War Machine | David Michôd | May 26, 2017 – streaming on Netflix
War Machine is based on The Operators, a non-fiction book written by American journalist Michael Hastings about the firing of United States Army General Stanley McChrystal. Director and writer David Michôd (The Rover, Animal Kingdom) has taken Hastings’ work and given it a fictionalized reworking, changing McChrystal’s name to Gen. Glen McMahon. The film is supposed to be a satire of these events, but the tone of the film delivered by Michôd is an uneven mixed-bag that is many things all at once, but never quite a complete whole.
Michôd curiously drops us into War Machine through the use of a voiceover, only we don’t know who exactly is spelling out the plot for us (a clear violation of “Show, Don’t Tell”), which is a rather conspicuous way to start the film. The mysterious voice explains to us that McMahon is tasked with how to handle the war operation in Afghanistan after the election of President Barack Obama, who is telling the world that the war will be over soon, just as he’s sending them more troops. This mixed message leaves McMahon and his team of soldiers at a loss of what to do, to find meaning in this seemingly meaningless war that they sense they won’t have a role in for much longer.
We spend time with McMahon and get to know him as a passionate longtime leader who lives and breathes red, white, and blue. He’s supported by his passionate team, which includes Cory Staggart (John Magaro), Greg Pulver (Anthony Michael Hall), Pete Duckman (Anthony Hayes), Willy Dunne (Emory Cohen), Andy Moon (RJ Cyler), Badi Basim (Aymen Hamdouchi), Matt Little (Topher Grace), and Simon Ball (Daniel Betts). There’s a great deal of respect given to him by his men, but with those above him calling the shots, particularly with the newly appointed commander-in-chief, McMahon has found himself strangely surrounded by a true lack of purpose for the first time in his career.
Their role in Afghanistan is no longer clear. They want to help bring stability in structure, but they only receive opposition and create more problems. In one memorable scene, McMahon is explaining to a group of villagers what kind of new stability that can offer, and one villager explains that roads and schools are indeed good things, but it will only bring more bad things the longer they are there, so he pleads with them to leave. It’s this conflict of purpose that acts as a burden to McMahon and becomes his driving force.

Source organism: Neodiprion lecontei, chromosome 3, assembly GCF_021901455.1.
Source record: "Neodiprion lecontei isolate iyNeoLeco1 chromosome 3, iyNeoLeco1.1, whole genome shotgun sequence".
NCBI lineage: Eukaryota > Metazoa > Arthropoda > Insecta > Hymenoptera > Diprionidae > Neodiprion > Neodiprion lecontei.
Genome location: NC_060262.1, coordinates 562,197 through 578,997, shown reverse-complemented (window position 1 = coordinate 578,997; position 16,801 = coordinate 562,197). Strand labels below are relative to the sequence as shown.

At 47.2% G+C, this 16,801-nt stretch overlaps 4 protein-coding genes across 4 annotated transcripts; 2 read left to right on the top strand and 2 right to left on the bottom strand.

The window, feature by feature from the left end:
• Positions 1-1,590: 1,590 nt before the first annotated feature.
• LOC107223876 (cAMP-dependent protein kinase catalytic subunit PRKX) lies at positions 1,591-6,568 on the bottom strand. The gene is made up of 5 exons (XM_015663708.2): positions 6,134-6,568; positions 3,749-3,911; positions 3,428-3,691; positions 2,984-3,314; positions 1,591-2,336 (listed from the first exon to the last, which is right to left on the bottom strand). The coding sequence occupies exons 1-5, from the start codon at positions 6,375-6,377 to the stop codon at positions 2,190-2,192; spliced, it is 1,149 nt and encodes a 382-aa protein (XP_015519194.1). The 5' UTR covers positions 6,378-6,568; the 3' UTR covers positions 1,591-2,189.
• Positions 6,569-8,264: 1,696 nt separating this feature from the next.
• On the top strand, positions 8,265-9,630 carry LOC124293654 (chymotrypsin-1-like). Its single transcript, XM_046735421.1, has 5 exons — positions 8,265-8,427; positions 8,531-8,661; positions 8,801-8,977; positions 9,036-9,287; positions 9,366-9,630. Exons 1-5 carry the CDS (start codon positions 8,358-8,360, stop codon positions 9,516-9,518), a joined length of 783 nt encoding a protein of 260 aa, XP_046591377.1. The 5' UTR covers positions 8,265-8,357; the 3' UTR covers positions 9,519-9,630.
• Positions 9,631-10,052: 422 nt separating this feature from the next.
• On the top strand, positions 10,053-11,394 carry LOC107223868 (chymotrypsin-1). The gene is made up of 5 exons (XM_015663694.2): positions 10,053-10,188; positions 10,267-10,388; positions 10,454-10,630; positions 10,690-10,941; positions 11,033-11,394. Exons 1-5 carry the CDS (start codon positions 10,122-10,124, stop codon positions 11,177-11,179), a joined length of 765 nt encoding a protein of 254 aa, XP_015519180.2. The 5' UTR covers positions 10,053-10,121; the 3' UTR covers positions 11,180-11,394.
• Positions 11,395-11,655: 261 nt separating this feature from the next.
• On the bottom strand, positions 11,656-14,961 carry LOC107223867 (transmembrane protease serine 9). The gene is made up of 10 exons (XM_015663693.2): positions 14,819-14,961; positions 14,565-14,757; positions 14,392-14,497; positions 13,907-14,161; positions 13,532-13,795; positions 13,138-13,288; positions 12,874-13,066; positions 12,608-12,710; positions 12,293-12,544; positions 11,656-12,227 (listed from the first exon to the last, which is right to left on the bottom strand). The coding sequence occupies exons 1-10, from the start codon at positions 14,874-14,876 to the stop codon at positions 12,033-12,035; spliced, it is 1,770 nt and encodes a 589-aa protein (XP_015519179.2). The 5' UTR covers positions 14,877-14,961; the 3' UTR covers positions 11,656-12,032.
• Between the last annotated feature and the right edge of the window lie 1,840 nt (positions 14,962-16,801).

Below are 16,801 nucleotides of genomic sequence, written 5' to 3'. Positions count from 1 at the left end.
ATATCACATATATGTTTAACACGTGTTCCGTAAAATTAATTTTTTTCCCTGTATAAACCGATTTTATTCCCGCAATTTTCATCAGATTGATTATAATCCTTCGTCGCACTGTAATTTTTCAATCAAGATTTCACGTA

The concept and themes surrounding War Machine are clear, but it’s the way that Michôd navigates through the story that leaves you frustrated rather than inspired. The story never quite gels into one thing but feels like a few different fragmented parts thrown together. The fact that we don’t learn who narrates the voiceover until about halfway through is the first troubling sign, as it drops you into the film in a cold manner that doesn’t quite pay off as well as they must have intended.
The main saving grace of War Machine is the rather impressive cast that they assembled. Along with the names previously mentioned as a part of McMahon’s crew, the cast also includes Alan Ruck, Will Poulter, Lakeith Stanfield, Ben Kingsley, Meg Tilly, Scoot McNairy, and Tilda Swinton. While the film’s uneven pace and ever-changing tone left me mixed, there are particular scenes or performances that elevate the material. Brad Pitt’s performance does often tread the line between being too much of a cartoony stereotype, especially when it comes quite close to his performance as Lt. Aldo Raine in Quentin Tarantino’s Inglourious Basterds. Even though he may overplay a hand or two, Pitt finds a quite sense of melancholy towards the end, which added some heft to the performance as a whole. Pitt has no trouble carrying the film on his back. It’s just that the rest of the film’s unevenness bogs it down.
While many people will be obsessing over Netflix’s acquisition and role in its release (as well as its $60 million budget), War Machine is a decently told film that struggles to ever find proper footing of tonal stability. It has flashes of potential greatness about the crazy structure of war, but never quite finds it. While the cast and topic certainly make it worth watching, you can’t help but feel like this was a wasted opportunity.